Whichever method you pick, keep rags and pads close by to clean up spills promptly. If you opt for an oil-based stain, be sure to dispose of these materials responsibly, as they can pose a fire hazard.

Using a sprayer offers the advantage of speed and ensures a more even spread of the stain. Generally, preparing the deck and applying the stain will take about 2 days.

What Is The Best Way To Apply Stain To A Deck?

When applying the stain with a brush, use a 4-inch brush or roller with natural bristles to work the stain deep into the wood, paying special attention to the open end grain of the boards.

Remember, more isn’t always better; applying too much stain can lead to cracking or peeling later on.

Best Sprayer For Deck Stain

There are 2 main types of paint sprayers to choose from: airless sprayers and air sprayers.

Airless sprayers eject stain at high pressure, while air sprayers apply it at a lower pressure. Each type has its pros and cons. Airless sprayers don’t require a compressor but can be more expensive.

On the other hand, air sprayers are budget-friendly but have limited reach. Airless sprayers offer a more even, thicker coat and can work into smaller holes and gaps.

Read more on how to use a paint sprayer.

Can You Spray Stain With An Airless Sprayer?

can you spray paint with an airless sprayer

While airless sprayers are versatile, they operate at high pressure, which can cause damage if not handled properly.

If you’re using a sprayer for the first time, consider practicing on an inconspicuous corner or scrap piece of the same timber to avoid costly mistakes.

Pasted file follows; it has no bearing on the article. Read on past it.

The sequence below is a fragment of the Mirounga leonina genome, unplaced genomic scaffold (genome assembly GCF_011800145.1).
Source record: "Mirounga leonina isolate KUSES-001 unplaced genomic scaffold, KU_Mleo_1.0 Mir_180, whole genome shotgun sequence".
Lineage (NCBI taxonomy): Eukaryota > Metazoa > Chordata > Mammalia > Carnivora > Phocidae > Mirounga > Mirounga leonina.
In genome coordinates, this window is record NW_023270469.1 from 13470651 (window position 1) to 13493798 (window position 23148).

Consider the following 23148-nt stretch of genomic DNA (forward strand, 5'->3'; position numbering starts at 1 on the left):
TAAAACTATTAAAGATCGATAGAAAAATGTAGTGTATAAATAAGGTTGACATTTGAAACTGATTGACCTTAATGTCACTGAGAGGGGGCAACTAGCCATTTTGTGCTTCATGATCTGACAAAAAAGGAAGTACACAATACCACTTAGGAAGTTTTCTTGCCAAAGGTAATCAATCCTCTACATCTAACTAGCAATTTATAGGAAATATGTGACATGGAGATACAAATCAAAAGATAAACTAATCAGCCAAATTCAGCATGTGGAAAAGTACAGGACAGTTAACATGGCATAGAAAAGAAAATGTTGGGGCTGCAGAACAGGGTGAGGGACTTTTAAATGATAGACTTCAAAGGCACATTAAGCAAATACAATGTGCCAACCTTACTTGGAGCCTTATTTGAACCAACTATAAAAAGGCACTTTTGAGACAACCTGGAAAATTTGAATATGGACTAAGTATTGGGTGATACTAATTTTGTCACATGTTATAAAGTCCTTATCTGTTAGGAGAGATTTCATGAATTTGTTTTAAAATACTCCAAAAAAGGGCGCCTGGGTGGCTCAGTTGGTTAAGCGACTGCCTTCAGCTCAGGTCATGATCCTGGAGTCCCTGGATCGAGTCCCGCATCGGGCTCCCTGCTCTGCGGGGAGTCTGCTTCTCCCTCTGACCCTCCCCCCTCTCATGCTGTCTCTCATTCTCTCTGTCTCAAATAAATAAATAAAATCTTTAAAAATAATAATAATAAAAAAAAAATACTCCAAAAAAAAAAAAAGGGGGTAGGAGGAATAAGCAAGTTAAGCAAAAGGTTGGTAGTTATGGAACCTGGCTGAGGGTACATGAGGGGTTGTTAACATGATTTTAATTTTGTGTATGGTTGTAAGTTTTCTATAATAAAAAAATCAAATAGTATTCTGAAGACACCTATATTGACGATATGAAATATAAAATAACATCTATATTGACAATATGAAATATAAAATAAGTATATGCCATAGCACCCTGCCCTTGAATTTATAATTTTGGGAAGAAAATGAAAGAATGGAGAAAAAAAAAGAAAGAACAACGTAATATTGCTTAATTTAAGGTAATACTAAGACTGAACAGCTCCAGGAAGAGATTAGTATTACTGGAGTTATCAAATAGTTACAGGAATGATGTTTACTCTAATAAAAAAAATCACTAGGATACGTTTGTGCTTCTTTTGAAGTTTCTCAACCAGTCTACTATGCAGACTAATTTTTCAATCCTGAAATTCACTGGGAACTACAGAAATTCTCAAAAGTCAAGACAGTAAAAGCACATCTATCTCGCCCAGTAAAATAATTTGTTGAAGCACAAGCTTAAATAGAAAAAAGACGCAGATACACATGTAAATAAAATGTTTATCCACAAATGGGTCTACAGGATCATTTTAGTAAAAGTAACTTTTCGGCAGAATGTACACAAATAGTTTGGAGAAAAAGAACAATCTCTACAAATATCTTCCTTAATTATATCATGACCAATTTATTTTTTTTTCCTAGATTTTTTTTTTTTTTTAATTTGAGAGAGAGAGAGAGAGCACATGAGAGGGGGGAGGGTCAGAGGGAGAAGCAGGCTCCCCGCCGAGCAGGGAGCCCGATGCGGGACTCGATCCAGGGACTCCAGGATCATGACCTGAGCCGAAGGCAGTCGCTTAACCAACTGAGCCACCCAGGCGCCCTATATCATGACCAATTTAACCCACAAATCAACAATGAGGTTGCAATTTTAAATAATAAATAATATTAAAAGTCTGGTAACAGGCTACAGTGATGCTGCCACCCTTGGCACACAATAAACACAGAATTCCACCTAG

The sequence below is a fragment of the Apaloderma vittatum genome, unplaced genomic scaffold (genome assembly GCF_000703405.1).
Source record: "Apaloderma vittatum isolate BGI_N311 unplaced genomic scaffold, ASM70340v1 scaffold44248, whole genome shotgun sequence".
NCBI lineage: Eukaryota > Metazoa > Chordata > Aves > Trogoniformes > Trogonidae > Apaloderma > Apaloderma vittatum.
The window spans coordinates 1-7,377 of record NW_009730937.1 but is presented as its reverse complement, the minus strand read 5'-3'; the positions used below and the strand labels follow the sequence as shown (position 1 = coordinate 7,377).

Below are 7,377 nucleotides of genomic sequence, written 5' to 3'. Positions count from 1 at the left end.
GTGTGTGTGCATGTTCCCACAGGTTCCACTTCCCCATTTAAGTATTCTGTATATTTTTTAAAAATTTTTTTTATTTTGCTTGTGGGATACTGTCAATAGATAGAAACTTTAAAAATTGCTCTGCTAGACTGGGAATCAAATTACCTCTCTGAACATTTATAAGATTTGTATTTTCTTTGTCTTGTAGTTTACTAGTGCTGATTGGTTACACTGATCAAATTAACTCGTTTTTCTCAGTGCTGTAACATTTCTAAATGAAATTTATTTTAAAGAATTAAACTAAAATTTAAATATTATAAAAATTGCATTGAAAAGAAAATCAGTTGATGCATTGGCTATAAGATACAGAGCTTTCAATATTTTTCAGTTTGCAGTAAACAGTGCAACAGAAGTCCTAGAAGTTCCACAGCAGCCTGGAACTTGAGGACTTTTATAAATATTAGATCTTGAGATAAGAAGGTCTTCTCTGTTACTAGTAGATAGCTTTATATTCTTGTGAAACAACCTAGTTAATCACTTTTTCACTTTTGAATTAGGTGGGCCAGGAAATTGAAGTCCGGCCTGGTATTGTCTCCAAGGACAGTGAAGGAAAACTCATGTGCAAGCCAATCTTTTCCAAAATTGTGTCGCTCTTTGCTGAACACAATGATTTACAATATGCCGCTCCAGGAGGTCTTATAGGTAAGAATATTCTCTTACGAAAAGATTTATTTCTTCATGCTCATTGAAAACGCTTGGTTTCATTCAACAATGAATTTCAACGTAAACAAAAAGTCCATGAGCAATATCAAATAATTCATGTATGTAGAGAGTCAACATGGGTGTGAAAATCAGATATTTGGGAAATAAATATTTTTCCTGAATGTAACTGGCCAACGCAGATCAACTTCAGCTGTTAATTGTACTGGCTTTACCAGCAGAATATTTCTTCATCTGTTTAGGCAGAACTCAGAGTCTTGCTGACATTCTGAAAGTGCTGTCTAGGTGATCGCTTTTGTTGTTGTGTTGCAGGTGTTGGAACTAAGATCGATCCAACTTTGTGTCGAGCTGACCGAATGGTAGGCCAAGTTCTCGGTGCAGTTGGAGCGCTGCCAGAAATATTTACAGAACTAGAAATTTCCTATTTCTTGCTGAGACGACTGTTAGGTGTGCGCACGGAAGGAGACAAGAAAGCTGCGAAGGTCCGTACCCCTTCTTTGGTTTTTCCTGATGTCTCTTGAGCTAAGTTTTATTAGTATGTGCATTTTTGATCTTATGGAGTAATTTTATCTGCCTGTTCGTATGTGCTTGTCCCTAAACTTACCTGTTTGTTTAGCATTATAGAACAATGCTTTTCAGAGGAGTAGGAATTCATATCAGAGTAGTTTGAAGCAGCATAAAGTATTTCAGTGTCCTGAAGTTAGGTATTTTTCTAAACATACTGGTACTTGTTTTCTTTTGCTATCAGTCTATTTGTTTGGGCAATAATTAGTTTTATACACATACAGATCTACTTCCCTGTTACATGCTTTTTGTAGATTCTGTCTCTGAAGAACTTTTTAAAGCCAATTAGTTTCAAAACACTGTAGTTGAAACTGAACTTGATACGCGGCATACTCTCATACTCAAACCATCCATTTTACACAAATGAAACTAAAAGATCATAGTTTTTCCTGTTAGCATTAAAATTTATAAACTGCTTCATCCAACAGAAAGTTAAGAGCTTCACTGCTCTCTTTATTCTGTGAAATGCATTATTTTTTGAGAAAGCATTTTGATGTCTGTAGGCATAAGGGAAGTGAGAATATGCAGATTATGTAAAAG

1. Is it better to spray or roll stain on a deck?

When it comes to staining a deck, spraying is generally faster and more efficient than rolling.

2. Can I do spraying stain with pump sprayer?

Yes, you can use a pump sprayer to apply stain, but be sure to follow the manufacturer’s guidelines for proper dilution and technique

3. Can you spray decking oil?

Yes, you can spray decking oil using a pump sprayer, but always check the product label for compatibility and instructions.

4. What is better when it comes to spraying deck stain vs rolling?

Spraying deck stain is better for larger areas and achieving a more even coat, while rolling might be suitable for smaller, detailed sections.

5. How to thin deck stain for a sprayer?

To thin deck stain for a sprayer, add an appropriate amount of water or mineral spirits according to the stain’s instructions until you achieve the desired consistency.

6. Can you use paint in a stain sprayer?

No, you should not use paint in a stain sprayer, as the equipment is designed specifically for different viscosities and textures of materials.

You might also be interested in checking out our top pick for the best deck paint.

7. How to go about spraying stain with pump sprayer?

When spraying the stain with a pump sprayer, make sure to wear protective gear, adjust the nozzle for the desired spray pattern, maintain a consistent distance from the deck, and apply even coats for a smooth and professional finish.

Conclusion: Can You Spray Stain On A Deck?

You can use a pump sprayer or an airless sprayer to apply stain on a deck. However, be sure to carefully follow the manufacturer’s instructions and take the necessary precautions to achieve a smooth and successful application.

As you begin staining your deck, take care to protect walls, fixtures, and shrubbery with drop cloths. To ensure you’ll be satisfied with the color and result of the stain, conduct a practice run in an inconspicuous area.

Apply the stain in sections, working from one end of the deck to the other, and avoid stopping in the middle of a section to prevent unsightly marks. For a smooth finish, apply a generous coat of stain and use a long-handled brush to smooth out any pooling.

With solid deck stain and a little know-how, you’ll be amazed at the transformation of your beloved deck, giving it a new lease on life for years to come!

By Robin M

Robin remains an active participant in the skilled trades community. His hands-on involvement in projects, coupled with a genuine enthusiasm for helping others succeed in their home improvement pursuits, reflects his commitment to empowering readers with the knowledge they need to tackle projects confidently.